"So I'll get a massive write up with a picture, all our key messages and stockist information then?," asks the hopeful client.
"Well, not quite, but maybe, but it's unlikely, but we'll try, we'll really try," says the desperate to please PR.
"Great, looking forward to seeing that."
This ever happened to you? No? Well you're lucky and very much better at managing expectations than I have been at times in my career.
It's easy enough to get into the trap of not managing expectations because as communicators we are pre-wired to be positive about everything, we sell good will, we trade in optimism. Being realistic is at best boring, at worst damaging.
I think there are three fundamentals you can put in place to stop this spiral of bad expecation management taking hold and I say this from experience.
1. Be really clear at the outset
When you explain what you are going to deliver, be it to a client, a journalist, a blogger or your boss, make sure they are really clear about what to expect. I did a course in counselling and one of the most valuable things I learnt was to paraphrase. By that I mean repeat back the pertinent points.
You need to get whomever you are working with to repeat back to you what they can expect and if they have misinterpreted it, that's your opportunity to clarify.
2. Don't be afraid to say no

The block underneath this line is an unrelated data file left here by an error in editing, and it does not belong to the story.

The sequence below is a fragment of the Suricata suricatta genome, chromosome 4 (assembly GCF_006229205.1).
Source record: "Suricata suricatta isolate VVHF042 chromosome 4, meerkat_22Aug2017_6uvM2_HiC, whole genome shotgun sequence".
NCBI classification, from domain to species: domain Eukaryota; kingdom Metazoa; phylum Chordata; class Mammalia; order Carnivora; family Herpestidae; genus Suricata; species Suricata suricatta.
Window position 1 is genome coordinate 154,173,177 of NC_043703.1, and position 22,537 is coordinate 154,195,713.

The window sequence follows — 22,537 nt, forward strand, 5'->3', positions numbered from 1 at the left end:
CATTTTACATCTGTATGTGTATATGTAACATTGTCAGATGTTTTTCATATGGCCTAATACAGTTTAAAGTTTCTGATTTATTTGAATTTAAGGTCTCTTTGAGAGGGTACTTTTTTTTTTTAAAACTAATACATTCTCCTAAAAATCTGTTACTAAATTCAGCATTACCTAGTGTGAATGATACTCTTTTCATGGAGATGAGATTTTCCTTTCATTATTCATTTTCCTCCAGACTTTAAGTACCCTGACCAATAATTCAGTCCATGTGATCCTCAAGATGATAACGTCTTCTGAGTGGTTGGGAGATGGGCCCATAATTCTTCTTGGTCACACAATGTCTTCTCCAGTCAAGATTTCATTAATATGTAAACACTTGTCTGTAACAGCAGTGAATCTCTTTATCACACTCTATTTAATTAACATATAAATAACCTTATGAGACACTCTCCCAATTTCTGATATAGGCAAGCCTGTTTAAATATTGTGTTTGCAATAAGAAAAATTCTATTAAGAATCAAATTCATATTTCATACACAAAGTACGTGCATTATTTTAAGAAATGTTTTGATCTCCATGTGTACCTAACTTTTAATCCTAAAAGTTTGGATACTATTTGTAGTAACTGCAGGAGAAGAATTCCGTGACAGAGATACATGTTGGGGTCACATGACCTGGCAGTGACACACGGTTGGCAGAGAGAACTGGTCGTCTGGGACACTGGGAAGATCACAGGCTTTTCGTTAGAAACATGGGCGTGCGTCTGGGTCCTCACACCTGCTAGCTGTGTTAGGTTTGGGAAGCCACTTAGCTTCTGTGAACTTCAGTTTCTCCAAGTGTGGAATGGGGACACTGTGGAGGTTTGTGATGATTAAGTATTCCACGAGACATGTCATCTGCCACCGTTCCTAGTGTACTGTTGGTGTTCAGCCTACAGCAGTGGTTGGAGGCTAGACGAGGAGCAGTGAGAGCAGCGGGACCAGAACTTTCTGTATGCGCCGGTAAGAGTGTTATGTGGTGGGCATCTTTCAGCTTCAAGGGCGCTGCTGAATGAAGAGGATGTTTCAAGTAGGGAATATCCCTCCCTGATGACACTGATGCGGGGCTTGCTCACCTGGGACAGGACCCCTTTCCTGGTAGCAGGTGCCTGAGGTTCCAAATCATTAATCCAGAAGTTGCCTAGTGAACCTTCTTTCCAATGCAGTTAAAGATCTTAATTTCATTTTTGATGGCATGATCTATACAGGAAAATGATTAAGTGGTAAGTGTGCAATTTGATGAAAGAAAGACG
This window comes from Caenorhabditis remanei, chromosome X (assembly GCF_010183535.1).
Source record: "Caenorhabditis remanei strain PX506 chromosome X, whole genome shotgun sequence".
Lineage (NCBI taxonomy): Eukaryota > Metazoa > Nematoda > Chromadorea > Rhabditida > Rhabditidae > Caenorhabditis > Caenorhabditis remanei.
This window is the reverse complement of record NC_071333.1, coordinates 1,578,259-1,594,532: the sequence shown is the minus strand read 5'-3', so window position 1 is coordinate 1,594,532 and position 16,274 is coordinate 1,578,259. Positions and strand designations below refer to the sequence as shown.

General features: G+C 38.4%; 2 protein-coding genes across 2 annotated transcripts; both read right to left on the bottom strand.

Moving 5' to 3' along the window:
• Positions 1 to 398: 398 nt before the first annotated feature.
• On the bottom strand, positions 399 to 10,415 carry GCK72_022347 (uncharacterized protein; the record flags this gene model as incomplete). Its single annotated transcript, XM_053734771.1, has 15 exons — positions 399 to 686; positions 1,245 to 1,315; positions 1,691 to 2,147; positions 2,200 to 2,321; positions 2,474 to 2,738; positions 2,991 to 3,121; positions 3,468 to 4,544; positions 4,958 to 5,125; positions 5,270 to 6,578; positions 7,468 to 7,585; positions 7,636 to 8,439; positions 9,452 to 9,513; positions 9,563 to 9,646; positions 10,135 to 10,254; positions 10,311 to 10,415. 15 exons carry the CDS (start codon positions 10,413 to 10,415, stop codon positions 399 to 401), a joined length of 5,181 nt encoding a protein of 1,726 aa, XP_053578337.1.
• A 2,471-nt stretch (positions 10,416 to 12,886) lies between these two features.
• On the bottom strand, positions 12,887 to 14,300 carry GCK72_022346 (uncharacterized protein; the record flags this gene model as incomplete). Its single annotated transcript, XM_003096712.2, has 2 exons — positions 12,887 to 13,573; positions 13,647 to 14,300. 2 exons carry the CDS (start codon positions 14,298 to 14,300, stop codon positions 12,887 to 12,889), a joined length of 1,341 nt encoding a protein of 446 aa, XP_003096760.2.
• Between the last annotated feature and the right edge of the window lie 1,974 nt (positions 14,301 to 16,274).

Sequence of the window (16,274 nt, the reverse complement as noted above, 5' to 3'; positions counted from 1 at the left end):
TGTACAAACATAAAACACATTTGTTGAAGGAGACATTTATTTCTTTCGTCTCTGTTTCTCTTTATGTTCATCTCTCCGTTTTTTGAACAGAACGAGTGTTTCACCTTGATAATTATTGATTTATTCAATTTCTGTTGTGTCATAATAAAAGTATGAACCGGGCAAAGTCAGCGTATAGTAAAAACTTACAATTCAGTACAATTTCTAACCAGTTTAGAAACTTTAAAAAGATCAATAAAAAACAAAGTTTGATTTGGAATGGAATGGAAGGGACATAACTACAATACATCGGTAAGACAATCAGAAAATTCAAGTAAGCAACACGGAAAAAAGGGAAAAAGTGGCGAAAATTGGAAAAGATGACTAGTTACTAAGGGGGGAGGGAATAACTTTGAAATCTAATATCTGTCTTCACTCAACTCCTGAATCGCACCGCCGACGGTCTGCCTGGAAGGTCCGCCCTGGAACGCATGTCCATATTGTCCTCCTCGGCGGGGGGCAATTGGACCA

I'm guilty of this, I HATE saying no and so I tend to say yes and then say no later, which is frankly just really irritating. In my more assertive moments I'll say no upfront. In a polite and useful way, by perhaps offering an alternative solution rather than just saying 'no I can't help you.
So in response to the client question above you might say 'No. That's not going to happen for these reasons (xyz) however what will happen is this (abc).' No one will hate you for saying no to something that is not possible, but saying yes then not delivering is a different story.
3. Keep them informed
Talk throughout the project. This helps to take out any surprises which are almost always the reason resentment builds up. It's also the opportunity for the client/journlist etc to say that they want things done a different way which allows you to clarify once again what is expected.
Positive optimism is still my default setting and I do have to try hard to manage expectations, my own as much as theirs. Perhaps if Nick Clegg thought about this when he laid out his manifesto he wouldn't have students burning effigies of him right now...just a thought.
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